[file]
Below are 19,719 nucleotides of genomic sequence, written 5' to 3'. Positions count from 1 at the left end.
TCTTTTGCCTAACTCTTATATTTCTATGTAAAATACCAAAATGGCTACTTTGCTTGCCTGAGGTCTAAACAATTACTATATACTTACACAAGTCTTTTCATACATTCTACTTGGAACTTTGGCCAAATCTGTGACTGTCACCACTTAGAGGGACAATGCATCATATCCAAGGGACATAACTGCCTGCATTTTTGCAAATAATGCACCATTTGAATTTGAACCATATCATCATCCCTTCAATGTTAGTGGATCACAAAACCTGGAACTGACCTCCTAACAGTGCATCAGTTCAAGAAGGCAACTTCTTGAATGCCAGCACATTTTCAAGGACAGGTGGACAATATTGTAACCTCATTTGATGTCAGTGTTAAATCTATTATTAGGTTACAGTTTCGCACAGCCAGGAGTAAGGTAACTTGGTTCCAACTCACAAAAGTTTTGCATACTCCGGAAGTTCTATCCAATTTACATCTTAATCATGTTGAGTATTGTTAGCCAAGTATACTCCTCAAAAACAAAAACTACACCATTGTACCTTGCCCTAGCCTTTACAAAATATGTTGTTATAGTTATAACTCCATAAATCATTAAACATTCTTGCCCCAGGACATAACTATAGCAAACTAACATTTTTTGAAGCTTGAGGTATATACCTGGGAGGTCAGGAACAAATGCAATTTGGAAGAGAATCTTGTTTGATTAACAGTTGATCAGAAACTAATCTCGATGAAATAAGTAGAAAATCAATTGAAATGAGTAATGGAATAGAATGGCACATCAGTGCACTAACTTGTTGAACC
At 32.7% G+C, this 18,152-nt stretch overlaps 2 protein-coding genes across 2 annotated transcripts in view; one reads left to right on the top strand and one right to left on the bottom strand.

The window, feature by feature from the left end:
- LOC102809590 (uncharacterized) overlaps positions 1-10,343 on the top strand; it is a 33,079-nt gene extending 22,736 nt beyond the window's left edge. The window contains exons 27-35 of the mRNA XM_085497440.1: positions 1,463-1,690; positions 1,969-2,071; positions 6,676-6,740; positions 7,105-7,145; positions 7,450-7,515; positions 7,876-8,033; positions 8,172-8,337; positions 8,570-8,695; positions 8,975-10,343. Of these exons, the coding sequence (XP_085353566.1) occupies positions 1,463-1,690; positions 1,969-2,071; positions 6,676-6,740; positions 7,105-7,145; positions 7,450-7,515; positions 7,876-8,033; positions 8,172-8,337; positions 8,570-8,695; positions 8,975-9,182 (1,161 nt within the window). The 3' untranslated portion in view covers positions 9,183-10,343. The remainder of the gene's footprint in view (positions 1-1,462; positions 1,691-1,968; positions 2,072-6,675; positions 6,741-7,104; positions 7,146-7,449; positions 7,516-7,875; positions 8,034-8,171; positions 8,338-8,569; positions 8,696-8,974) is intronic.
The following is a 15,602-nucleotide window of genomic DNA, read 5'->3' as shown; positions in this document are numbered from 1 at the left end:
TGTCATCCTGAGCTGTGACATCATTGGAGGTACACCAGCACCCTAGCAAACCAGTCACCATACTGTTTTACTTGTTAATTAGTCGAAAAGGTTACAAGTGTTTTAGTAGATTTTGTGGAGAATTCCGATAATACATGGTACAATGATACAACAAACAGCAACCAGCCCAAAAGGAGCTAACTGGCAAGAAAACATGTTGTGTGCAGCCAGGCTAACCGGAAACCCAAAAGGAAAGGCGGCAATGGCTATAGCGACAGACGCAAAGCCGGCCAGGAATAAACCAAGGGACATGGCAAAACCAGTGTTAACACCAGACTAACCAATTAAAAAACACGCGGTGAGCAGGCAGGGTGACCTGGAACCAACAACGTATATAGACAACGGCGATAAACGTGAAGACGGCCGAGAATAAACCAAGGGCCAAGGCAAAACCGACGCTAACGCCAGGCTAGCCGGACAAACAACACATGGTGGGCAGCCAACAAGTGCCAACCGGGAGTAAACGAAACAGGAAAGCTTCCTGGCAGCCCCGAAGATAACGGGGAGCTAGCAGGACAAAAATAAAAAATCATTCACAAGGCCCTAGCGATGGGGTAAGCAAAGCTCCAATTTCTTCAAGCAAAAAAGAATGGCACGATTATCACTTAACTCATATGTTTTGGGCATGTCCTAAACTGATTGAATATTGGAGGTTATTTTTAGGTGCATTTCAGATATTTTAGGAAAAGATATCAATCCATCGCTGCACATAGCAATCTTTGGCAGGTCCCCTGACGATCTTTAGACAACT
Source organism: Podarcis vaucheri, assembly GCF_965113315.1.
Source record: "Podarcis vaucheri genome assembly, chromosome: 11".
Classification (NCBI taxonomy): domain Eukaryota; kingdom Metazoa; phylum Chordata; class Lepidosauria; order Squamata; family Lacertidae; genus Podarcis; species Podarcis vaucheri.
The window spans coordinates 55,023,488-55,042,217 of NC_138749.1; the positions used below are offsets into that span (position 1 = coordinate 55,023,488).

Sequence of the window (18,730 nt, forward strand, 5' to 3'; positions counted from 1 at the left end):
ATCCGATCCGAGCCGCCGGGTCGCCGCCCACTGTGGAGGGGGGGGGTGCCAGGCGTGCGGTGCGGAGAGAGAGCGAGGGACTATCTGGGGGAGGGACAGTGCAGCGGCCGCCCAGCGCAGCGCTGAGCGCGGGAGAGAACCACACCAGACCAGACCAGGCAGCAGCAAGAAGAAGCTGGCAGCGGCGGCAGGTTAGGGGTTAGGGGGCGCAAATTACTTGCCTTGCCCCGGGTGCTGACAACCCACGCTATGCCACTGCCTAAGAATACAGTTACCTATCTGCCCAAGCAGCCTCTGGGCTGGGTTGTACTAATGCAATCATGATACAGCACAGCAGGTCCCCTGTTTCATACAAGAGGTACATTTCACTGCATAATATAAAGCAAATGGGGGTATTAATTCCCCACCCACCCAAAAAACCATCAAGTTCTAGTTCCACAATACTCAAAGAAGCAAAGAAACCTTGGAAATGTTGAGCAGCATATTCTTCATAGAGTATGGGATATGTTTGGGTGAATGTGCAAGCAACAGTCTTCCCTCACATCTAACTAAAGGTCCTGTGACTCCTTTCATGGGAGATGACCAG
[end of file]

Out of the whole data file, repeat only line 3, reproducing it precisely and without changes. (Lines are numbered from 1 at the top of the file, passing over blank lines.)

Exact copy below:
At 32.7% G+C, this 18,152-nt stretch overlaps 2 protein-coding genes across 2 annotated transcripts in view; one reads left to right on the top strand and one right to left on the bottom strand.